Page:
6. This is such an important topic. When I first became a mom I went a bit overboard and insisted my daughter only have dolls with brown skin. Then one day my husband made a great point. If the point of my efforts was to encourage diversity, shouldn’t there also be some white dolls in the mix? I’ve since loosened up on my brown only policy =)

    And on the Disney princess front, what in the heck are they waiting for?

    • Lol! What a sweet hubby! Don’t you hate it when they’re right? ;) Seriously though, I love spouses who can call each other on a subject, but be sweet about it. ♥ I’m so glad your daughter is enjoying a diversity of dolls!

      About the princess situation…for real, what ARE they waiting on? LOL! I’m so ready! ;)

  7. This is a great post! When I came from the Dominican Republic to New York city, my mom wanted my first christmas to be the best. She asked me to pick any doll in the store and I, being 7, picked up a black doll named Starla. My mom was horrified. She kept asking me if I didn’t want the white version that was “so pretty”. That always stuck in my mind. Since the age of 7. Which is why it’s so important that we are introduce positive multi cultural images from a young age. trust me, these are things that you carry with you forever. I did and it’s 20 years later.

    • Wow! Lari, that is terrible. I think it was easier to make mistakes like that for our parents because so much of the nation agreed with the idea that a white doll was better, more desirable. I hope that our generation can turn it all around. Just hearing the comments here, I can see that it’s become an important goal for many of us and that’s very encouraging! Thanks so much for sharing. ♥

    • I am so hurt by this. Te mando un gran abrazo! My MIL always talks about how her gr. children who have light skin and lighter hair and eyes are so beautiful! My oldest son is very tan like my dad from Mexico City and his Abuela (MIL) from Oaxaca. I finally realized that for her growing up as pretty much an Indigenous looking person and being treated poorly for the color of her skin and growing up poor with no shoes and watching the little guerritas go off to school instead of working like her made her feel that she would prefer that her descendants not have to go through that. It is still difficult to hear but we try and give this explanation to our son so that he won’t ever feel his skin is not as beautiful! I have my mom’s color and burn in the sun so I would have loved to have his beautiful tone growing up. Funny how many people admire what they don’t have…curly or straight, black or blond, green eyes over brown. My intent is to teach my children to love all colors and differences because it is how God made us and He doesn’t make mistakes!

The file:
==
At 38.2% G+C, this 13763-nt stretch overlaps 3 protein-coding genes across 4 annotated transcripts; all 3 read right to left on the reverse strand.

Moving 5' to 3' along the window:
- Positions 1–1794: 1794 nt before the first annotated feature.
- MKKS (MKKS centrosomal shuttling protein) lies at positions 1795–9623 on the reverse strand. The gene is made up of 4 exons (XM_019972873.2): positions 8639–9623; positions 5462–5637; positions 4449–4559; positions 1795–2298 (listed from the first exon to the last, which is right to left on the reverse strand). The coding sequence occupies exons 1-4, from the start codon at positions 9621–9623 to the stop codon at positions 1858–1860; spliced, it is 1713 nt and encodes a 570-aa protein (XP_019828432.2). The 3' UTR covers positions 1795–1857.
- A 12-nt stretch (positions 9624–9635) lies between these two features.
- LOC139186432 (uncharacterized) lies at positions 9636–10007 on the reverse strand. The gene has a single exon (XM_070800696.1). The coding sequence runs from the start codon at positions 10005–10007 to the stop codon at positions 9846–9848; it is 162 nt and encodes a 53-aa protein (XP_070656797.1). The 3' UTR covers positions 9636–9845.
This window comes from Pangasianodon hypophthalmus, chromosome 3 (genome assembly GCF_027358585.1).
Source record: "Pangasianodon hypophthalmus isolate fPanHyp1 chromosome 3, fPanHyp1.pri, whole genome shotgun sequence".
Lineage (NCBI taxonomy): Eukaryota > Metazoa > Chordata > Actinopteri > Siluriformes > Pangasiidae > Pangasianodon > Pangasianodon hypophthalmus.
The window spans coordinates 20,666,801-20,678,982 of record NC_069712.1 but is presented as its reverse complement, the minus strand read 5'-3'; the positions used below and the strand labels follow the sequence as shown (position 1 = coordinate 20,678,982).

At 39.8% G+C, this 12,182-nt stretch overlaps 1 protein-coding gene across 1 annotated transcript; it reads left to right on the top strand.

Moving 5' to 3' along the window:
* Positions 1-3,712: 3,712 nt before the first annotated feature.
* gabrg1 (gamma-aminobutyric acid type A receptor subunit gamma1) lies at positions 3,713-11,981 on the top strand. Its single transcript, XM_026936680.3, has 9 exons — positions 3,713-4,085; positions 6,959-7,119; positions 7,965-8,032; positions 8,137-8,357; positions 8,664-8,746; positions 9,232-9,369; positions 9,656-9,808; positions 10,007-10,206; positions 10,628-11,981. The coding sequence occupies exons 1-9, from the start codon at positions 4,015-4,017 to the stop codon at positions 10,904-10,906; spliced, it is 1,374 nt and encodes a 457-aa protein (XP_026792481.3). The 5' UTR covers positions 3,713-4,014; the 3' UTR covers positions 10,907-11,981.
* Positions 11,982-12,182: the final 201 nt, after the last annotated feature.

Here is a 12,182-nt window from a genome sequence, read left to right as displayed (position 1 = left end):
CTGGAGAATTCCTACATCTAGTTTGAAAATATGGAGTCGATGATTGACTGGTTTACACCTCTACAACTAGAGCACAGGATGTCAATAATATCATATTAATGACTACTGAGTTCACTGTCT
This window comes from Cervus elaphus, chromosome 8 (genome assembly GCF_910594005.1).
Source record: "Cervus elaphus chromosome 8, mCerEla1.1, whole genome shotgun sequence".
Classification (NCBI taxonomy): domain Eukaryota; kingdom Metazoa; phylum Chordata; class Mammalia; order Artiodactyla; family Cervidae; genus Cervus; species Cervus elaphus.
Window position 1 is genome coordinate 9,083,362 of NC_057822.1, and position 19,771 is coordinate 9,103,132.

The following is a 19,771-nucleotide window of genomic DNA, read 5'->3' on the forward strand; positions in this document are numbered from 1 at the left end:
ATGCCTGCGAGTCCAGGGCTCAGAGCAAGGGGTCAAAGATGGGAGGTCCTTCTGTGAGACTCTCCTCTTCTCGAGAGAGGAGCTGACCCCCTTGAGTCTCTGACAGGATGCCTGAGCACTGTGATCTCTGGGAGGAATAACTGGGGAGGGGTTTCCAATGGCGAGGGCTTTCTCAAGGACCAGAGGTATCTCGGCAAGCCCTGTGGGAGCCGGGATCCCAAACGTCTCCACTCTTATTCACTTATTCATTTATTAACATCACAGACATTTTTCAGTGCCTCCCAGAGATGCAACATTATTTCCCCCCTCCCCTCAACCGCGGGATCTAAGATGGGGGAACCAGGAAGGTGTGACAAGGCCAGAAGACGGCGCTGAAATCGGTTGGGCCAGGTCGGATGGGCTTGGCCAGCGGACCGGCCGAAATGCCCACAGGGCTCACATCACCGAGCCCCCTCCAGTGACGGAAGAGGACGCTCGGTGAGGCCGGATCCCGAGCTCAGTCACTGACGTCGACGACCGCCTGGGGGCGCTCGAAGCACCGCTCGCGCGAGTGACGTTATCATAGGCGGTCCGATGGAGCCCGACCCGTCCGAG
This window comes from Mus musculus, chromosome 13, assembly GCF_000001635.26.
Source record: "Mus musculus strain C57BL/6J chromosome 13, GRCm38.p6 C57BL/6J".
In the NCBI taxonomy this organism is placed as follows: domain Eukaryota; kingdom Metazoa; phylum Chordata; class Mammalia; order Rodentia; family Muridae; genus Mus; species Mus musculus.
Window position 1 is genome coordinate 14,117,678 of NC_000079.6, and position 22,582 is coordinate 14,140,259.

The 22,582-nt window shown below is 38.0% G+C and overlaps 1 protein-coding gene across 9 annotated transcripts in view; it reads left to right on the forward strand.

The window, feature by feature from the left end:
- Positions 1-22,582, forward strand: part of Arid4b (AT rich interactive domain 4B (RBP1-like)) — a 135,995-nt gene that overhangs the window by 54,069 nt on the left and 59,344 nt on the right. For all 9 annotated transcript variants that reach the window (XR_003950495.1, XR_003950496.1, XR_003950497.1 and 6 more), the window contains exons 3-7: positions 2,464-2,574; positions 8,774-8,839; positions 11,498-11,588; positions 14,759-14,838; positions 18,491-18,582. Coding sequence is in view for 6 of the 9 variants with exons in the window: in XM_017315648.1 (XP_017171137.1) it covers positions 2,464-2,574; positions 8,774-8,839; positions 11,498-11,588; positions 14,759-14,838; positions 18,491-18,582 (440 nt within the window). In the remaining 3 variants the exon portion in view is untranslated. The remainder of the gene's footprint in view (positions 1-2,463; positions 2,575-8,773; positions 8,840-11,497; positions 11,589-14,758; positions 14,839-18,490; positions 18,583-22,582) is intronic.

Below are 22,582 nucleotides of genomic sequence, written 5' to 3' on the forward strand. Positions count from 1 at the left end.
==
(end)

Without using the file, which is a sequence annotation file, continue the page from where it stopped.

8. Chantilly – I think this is fantastic and I hope you inspire more mamas to do the same. I have boys so I didn’t get to buy baby dolls really, but I always tried to show them diversity in other ways. When they had to draw a picture for homework and would ask for my help, I would always pull out all the shades of brown – from dark brown to peach and ask which color they wanted to color the people in the picture. It was nice to see them choose without discrimination — having grown up with me (very fair skinned), and their father, (medium to dark brown depending on the time of year) – they knew that people can be any of those colors.